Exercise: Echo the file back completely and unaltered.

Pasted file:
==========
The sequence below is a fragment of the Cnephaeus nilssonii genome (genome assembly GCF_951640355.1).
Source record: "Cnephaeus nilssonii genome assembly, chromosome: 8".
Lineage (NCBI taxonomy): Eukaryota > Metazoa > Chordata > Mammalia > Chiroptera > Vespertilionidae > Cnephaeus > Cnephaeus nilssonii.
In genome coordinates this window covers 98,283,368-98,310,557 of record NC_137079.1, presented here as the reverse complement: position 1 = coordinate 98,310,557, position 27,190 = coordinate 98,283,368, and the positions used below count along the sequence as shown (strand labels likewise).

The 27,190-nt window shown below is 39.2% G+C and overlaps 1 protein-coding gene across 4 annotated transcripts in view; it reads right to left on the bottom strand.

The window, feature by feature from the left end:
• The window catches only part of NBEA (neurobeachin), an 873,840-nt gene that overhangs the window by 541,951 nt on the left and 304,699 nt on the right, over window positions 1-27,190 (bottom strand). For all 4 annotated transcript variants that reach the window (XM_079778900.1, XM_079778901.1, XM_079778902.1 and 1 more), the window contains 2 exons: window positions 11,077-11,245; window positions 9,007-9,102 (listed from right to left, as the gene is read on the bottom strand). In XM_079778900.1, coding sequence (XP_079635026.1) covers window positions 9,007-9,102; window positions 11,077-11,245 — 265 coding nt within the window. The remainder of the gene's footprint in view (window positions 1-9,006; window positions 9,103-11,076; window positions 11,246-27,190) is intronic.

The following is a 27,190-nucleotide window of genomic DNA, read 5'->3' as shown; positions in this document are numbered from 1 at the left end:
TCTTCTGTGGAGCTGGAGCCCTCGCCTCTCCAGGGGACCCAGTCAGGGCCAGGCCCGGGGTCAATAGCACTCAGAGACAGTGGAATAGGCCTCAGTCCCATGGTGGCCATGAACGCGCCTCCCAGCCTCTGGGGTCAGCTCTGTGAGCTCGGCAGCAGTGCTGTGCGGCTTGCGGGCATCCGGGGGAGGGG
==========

The sequence below is a fragment of the Cnephaeus nilssonii genome (genome assembly GCF_951640355.1).
Source record: "Cnephaeus nilssonii genome assembly, chromosome: 8".
Lineage (NCBI taxonomy): Eukaryota > Metazoa > Chordata > Mammalia > Chiroptera > Vespertilionidae > Cnephaeus > Cnephaeus nilssonii.
In genome coordinates this window covers 98,283,368-98,310,557 of record NC_137079.1, presented here as the reverse complement: position 1 = coordinate 98,310,557, position 27,190 = coordinate 98,283,368, and the positions used below count along the sequence as shown (strand labels likewise).

The 27,190-nt window shown below is 39.2% G+C and overlaps 1 protein-coding gene across 4 annotated transcripts in view; it reads right to left on the bottom strand.

The window, feature by feature from the left end:
• The window catches only part of NBEA (neurobeachin), an 873,840-nt gene that overhangs the window by 541,951 nt on the left and 304,699 nt on the right, over window positions 1-27,190 (bottom strand). For all 4 annotated transcript variants that reach the window (XM_079778900.1, XM_079778901.1, XM_079778902.1 and 1 more), the window contains 2 exons: window positions 11,077-11,245; window positions 9,007-9,102 (listed from right to left, as the gene is read on the bottom strand). In XM_079778900.1, coding sequence (XP_079635026.1) covers window positions 9,007-9,102; window positions 11,077-11,245 — 265 coding nt within the window. The remainder of the gene's footprint in view (window positions 1-9,006; window positions 9,103-11,076; window positions 11,246-27,190) is intronic.

The following is a 27,190-nucleotide window of genomic DNA, read 5'->3' as shown; positions in this document are numbered from 1 at the left end:
TCTTCTGTGGAGCTGGAGCCCTCGCCTCTCCAGGGGACCCAGTCAGGGCCAGGCCCGGGGTCAATAGCACTCAGAGACAGTGGAATAGGCCTCAGTCCCATGGTGGCCATGAACGCGCCTCCCAGCCTCTGGGGTCAGCTCTGTGAGCTCGGCAGCAGTGCTGTGCGGCTTGCGGGCATCCGGGGGAGGGG